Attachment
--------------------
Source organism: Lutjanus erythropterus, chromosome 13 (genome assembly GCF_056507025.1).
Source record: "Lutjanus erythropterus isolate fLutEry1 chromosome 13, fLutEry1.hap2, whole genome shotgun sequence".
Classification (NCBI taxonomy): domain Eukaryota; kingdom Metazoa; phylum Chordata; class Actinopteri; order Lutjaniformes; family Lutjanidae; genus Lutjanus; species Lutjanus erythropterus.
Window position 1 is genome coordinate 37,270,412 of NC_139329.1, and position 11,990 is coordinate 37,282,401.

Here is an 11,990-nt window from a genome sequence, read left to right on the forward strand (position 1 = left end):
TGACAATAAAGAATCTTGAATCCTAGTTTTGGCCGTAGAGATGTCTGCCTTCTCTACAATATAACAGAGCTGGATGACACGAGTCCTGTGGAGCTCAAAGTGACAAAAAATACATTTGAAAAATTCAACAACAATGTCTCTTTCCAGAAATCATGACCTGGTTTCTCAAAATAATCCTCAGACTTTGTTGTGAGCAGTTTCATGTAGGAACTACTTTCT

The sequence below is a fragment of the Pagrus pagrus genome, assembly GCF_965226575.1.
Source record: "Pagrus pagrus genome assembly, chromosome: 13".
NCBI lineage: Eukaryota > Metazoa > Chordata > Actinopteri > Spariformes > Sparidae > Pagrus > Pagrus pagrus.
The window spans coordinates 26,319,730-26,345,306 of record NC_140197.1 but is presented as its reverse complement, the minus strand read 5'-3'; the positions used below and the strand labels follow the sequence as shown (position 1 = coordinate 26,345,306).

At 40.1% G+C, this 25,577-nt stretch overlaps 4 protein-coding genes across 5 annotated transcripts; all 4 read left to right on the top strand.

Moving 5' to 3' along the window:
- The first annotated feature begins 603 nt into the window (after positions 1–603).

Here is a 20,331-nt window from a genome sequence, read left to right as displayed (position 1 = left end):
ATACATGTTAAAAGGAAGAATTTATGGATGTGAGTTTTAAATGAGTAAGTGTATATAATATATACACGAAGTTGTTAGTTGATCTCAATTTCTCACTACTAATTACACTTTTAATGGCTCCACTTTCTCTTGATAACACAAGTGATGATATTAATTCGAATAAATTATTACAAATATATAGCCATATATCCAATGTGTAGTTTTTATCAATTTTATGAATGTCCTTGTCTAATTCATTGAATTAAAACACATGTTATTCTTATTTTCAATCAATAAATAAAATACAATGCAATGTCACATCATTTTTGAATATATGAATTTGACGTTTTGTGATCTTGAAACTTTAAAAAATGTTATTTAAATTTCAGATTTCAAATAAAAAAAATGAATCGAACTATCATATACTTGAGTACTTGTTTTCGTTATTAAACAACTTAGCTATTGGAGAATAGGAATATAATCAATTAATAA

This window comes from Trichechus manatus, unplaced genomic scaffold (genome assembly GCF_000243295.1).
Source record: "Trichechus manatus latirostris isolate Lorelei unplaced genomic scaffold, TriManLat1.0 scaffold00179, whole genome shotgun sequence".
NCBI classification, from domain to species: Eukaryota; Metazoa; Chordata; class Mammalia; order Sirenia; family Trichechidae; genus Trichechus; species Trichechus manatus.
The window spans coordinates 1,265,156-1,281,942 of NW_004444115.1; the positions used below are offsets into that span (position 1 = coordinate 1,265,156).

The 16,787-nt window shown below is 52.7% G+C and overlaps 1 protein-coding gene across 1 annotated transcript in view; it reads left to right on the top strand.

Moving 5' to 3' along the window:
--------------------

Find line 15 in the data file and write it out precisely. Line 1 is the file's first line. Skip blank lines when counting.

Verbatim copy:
ATACATGTTAAAAGGAAGAATTTATGGATGTGAGTTTTAAATGAGTAAGTGTATATAATATATACACGAAGTTGTTAGTTGATCTCAATTTCTCACTACTAATTACACTTTTAATGGCTCCACTTTCTCTTGATAACACAAGTGATGATATTAATTCGAATAAATTATTACAAATATATAGCCATATATCCAATGTGTAGTTTTTATCAATTTTATGAATGTCCTTGTCTAATTCATTGAATTAAAACACATGTTATTCTTATTTTCAATCAATAAATAAAATACAATGCAATGTCACATCATTTTTGAATATATGAATTTGACGTTTTGTGATCTTGAAACTTTAAAAAATGTTATTTAAATTTCAGATTTCAAATAAAAAAAATGAATCGAACTATCATATACTTGAGTACTTGTTTTCGTTATTAAACAACTTAGCTATTGGAGAATAGGAATATAATCAATTAATAA